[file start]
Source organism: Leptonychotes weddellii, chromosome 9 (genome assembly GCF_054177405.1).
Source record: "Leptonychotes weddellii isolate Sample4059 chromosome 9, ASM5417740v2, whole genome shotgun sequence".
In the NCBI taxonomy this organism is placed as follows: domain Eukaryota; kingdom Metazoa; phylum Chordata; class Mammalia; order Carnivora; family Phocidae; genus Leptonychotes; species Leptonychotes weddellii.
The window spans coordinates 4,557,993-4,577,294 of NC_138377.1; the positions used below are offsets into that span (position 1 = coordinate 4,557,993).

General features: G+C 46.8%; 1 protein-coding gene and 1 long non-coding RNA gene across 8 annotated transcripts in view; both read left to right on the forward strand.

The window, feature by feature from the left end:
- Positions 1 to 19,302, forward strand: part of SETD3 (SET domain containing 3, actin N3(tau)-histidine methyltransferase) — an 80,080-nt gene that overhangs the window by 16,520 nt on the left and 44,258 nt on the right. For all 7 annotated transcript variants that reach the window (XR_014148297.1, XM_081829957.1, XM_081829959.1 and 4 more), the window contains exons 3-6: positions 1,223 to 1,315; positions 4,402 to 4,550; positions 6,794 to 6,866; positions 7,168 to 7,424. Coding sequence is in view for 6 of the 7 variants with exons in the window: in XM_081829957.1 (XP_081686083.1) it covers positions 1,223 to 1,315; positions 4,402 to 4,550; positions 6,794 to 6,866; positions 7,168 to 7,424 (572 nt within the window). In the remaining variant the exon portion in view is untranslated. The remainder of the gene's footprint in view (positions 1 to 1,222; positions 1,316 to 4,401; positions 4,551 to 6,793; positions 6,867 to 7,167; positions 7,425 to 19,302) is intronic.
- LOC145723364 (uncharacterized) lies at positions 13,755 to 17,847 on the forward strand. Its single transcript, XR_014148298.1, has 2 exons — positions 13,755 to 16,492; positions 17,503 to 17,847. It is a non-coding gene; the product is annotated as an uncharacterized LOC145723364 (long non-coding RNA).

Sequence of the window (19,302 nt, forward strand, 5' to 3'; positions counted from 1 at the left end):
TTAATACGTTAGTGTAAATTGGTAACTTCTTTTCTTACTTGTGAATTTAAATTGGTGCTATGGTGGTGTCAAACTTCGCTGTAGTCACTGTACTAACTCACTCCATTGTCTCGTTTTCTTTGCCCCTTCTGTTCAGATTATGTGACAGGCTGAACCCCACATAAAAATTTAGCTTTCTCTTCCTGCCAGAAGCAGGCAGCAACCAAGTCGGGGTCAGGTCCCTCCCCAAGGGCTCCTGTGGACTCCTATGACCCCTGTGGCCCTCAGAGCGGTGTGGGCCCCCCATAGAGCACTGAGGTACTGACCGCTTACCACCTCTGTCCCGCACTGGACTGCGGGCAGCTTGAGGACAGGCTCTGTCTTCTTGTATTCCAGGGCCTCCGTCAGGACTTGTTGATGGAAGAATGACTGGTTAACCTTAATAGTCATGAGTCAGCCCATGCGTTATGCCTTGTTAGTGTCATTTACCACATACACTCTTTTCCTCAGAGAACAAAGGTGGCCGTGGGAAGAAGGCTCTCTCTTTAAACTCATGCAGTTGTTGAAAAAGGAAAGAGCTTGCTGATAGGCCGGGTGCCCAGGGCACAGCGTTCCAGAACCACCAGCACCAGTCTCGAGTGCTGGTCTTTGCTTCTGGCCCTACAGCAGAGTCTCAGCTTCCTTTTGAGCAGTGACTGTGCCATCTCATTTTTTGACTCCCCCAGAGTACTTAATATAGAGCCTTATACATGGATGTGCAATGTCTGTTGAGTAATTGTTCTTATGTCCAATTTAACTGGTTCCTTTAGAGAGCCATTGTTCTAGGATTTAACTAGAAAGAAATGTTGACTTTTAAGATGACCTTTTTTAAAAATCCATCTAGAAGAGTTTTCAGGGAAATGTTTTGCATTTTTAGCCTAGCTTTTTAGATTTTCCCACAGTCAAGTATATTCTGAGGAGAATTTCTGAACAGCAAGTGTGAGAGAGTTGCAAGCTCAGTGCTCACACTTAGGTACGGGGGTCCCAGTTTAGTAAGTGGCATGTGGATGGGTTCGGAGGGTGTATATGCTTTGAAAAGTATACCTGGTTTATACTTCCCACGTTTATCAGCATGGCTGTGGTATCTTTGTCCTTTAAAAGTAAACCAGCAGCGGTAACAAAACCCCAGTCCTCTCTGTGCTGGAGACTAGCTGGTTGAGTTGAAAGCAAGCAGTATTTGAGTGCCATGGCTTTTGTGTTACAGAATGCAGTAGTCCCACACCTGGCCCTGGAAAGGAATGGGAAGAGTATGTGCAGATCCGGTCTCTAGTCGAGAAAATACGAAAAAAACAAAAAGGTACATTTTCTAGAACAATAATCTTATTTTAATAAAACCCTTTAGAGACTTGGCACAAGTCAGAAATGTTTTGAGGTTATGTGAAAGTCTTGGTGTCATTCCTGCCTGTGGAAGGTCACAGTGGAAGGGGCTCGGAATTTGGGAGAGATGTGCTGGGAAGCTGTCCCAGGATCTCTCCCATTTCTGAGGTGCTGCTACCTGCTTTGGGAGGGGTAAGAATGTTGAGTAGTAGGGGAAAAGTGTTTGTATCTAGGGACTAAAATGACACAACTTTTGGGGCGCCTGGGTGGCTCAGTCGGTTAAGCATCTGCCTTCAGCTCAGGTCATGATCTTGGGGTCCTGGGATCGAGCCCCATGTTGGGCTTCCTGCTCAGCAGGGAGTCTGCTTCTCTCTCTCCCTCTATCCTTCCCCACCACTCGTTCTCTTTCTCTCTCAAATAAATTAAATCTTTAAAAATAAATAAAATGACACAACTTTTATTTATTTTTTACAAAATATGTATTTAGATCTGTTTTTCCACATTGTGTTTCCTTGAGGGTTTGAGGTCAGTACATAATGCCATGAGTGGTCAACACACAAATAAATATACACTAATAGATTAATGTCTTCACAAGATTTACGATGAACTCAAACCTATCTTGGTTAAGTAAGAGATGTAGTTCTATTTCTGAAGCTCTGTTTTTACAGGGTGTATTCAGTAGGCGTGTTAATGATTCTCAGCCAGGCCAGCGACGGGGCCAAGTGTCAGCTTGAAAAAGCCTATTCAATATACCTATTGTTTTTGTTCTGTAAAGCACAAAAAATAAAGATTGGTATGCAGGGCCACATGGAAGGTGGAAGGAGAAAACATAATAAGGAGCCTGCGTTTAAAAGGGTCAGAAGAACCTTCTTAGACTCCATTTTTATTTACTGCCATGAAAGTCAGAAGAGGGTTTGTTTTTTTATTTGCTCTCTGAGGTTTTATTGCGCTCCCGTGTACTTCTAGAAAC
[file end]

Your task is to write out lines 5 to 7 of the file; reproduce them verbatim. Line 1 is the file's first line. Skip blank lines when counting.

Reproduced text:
General features: G+C 46.8%; 1 protein-coding gene and 1 long non-coding RNA gene across 8 annotated transcripts in view; both read left to right on the forward strand.

The window, feature by feature from the left end:
- Positions 1 to 19,302, forward strand: part of SETD3 (SET domain containing 3, actin N3(tau)-histidine methyltransferase) — an 80,080-nt gene that overhangs the window by 16,520 nt on the left and 44,258 nt on the right. For all 7 annotated transcript variants that reach the window (XR_014148297.1, XM_081829957.1, XM_081829959.1 and 4 more), the window contains exons 3-6: positions 1,223 to 1,315; positions 4,402 to 4,550; positions 6,794 to 6,866; positions 7,168 to 7,424. Coding sequence is in view for 6 of the 7 variants with exons in the window: in XM_081829957.1 (XP_081686083.1) it covers positions 1,223 to 1,315; positions 4,402 to 4,550; positions 6,794 to 6,866; positions 7,168 to 7,424 (572 nt within the window). In the remaining variant the exon portion in view is untranslated. The remainder of the gene's footprint in view (positions 1 to 1,222; positions 1,316 to 4,401; positions 4,551 to 6,793; positions 6,867 to 7,167; positions 7,425 to 19,302) is intronic.